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Study: Fatal Flu in Children Often Includes MRSA

Posted by Chrissie Cole
Tuesday, October 07, 2008 12:45 AM EST
Category: Major Medical
Tags: Protecting Your Family, MRSA, Flu, Influenza, Staph Infection, Bacterial Infections

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IMAGE SOURCE: © iStockPhoto / immunization shot / author: loveleah

More kids have died from Influenza (a virus that causes “the flu”) because they also had a staph infection, according to a newly released report urging parents to get their child the flu shot.

The study appears in the October issue of the Journal Pediatrics.

While the flu is rarely life threatening or fatal in children, an estimated 20,000 children are hospitalized each year from complications.

Pediatric flu deaths have been increasingly associated with other bacterial infections including MRSA (methicillin-resistant Staphylococcus aureus).

Researchers studied 166 pediatric flu deaths reported to the CDC between 2004 and 2007. At that time there was a dramatic increase in flu deaths in which the child also had a staph infection, most reportedly MRSA.

More than half of the children who died were between the ages of 5 and 17 and had been healthy until developing the flu.

“Influenza was often rapidly fatal with nearly half of the children dying within the first 72 hours of the onset of symptoms and 75 percent died within seven days, wrote Lyn Finelli, of the CDC.

The 2008-2009 flu season is about to start and researchers stress the importance of flu vaccinations. Children six months and older are eligible to get a flu shot.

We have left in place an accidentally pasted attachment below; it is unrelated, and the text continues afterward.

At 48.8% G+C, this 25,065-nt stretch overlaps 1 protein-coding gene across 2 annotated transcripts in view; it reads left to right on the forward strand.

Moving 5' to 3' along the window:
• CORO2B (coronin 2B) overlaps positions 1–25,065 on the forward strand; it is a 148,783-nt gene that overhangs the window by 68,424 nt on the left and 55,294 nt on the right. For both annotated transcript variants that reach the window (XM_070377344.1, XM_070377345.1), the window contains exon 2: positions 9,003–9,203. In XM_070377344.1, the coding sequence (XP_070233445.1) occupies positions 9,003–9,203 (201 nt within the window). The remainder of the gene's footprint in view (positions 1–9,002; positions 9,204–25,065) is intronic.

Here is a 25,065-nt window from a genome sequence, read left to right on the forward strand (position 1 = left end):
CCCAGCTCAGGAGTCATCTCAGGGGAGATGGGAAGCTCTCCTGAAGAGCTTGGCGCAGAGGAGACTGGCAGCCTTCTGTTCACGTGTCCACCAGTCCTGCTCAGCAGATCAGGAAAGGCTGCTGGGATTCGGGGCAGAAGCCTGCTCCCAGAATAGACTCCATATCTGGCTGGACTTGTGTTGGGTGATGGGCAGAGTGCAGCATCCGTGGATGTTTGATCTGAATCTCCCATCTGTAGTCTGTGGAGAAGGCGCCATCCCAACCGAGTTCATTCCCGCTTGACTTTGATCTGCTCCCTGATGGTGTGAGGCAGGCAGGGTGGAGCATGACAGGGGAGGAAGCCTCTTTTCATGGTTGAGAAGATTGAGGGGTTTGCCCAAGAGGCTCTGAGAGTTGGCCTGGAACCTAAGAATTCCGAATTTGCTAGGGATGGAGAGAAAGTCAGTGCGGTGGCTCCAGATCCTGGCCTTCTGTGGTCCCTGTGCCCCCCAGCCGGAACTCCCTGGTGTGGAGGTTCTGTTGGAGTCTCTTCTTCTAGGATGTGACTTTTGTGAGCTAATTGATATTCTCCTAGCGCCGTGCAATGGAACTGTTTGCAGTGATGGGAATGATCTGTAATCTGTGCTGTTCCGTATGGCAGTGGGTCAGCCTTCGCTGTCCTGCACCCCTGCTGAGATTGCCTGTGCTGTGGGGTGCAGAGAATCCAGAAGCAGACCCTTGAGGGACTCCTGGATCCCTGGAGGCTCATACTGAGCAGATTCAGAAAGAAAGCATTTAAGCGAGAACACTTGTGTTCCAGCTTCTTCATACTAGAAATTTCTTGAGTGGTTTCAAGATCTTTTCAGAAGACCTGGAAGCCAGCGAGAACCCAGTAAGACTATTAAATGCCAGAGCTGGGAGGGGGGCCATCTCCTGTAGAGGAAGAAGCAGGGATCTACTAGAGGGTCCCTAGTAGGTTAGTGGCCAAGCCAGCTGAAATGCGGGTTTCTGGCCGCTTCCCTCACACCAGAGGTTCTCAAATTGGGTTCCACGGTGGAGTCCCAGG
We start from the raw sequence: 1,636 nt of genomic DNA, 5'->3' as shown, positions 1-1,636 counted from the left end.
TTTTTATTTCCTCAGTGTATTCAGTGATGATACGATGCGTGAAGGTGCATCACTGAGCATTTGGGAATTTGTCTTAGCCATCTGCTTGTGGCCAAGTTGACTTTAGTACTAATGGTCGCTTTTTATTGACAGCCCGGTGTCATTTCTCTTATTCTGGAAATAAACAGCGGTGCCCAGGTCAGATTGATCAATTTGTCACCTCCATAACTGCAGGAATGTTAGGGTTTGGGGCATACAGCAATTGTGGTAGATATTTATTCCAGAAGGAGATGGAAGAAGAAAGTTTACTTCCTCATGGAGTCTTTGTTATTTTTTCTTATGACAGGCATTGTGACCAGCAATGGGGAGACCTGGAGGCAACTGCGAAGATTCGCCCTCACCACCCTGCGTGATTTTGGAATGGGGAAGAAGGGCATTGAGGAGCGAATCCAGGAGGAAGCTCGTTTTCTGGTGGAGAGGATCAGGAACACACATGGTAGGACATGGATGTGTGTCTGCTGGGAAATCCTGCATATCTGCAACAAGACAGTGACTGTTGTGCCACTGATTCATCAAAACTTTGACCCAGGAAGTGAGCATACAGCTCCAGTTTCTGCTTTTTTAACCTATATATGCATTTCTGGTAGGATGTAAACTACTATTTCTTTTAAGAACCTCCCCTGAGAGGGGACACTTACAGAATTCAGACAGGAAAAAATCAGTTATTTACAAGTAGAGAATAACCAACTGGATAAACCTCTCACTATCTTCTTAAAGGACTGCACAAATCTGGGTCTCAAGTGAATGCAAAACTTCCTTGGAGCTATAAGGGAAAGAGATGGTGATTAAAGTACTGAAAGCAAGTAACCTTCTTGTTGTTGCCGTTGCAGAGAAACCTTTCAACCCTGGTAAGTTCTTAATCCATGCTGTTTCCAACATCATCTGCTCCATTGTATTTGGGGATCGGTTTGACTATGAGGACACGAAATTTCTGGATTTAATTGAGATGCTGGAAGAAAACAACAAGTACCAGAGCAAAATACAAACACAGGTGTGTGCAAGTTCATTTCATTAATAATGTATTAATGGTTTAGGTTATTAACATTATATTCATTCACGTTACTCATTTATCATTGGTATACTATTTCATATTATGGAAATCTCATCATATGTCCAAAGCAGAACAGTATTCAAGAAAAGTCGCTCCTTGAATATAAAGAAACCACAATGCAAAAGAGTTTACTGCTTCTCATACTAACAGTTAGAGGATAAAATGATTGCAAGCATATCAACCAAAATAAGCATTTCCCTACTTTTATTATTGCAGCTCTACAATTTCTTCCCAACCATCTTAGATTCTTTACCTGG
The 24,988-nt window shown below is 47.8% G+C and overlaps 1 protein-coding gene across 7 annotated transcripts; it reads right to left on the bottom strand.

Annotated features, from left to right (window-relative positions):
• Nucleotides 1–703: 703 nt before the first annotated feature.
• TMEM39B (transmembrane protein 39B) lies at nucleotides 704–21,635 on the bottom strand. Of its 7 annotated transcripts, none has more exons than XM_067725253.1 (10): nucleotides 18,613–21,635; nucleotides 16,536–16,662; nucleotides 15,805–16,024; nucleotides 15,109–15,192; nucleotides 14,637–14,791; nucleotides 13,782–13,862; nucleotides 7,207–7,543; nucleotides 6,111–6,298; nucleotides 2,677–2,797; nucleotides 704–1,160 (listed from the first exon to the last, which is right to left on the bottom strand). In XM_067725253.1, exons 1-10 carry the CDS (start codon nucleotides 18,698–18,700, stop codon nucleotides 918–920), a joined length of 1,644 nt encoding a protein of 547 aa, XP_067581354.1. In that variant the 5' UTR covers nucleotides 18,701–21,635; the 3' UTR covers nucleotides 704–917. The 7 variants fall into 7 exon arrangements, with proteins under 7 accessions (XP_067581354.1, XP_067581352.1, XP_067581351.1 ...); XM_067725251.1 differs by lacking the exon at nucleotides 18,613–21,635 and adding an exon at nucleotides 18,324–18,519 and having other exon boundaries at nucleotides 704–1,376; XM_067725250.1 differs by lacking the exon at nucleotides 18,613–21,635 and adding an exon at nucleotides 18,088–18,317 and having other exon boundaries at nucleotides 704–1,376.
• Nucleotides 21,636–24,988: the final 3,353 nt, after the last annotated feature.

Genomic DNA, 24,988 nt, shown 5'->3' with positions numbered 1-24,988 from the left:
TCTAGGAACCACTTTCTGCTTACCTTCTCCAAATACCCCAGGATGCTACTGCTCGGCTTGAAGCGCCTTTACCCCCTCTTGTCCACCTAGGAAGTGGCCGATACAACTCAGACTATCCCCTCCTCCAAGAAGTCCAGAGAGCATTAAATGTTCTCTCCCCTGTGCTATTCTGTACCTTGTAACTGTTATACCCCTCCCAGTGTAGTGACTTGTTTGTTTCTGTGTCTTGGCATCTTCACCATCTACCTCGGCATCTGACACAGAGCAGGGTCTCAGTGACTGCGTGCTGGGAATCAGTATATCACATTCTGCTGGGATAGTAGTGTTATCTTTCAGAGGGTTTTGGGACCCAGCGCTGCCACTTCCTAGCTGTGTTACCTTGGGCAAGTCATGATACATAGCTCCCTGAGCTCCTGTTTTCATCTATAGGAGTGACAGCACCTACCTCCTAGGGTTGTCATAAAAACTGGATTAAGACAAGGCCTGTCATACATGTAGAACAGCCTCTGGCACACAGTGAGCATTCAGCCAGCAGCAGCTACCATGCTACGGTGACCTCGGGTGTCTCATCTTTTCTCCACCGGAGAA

Officials modify vaccines each year according to strains they predict are most likely to circulate that season and therefore the CDC recommends getting an annual flu vaccination.

Parents should take children to the doctor when they experience flu symptoms and signs of other health complications. These could include no thirst or appetite, extreme fatigue and in older kids complaints about generally feeling ill.

A recent study in the New England Journal of Medicine suggests pregnant women who get a flu shot helps to prevent most cases of influenza from developing during the first six months of their babies’ lives.

“This is the first study to definitively show that – immunizing the mother protects the infant,” said Dr. Mark Steinhoff, a pediatrician with John Hopkins University Bloomberg School of Public Health.

An 18-year-old student from Kissimmee, Florida died last week from a powerful strain of staph infection.

Liberty High School senior Alonzo Smith, a football player had gone to Osceola Regional Medical Center on Friday complaining of back spasms. He returned to the hospital on Sunday following a reaction to the treatment. He died from a staph infection later Sunday night.

A health department spokesman said they believe Smith contracted the MRSA in the community, not in the hospital. #


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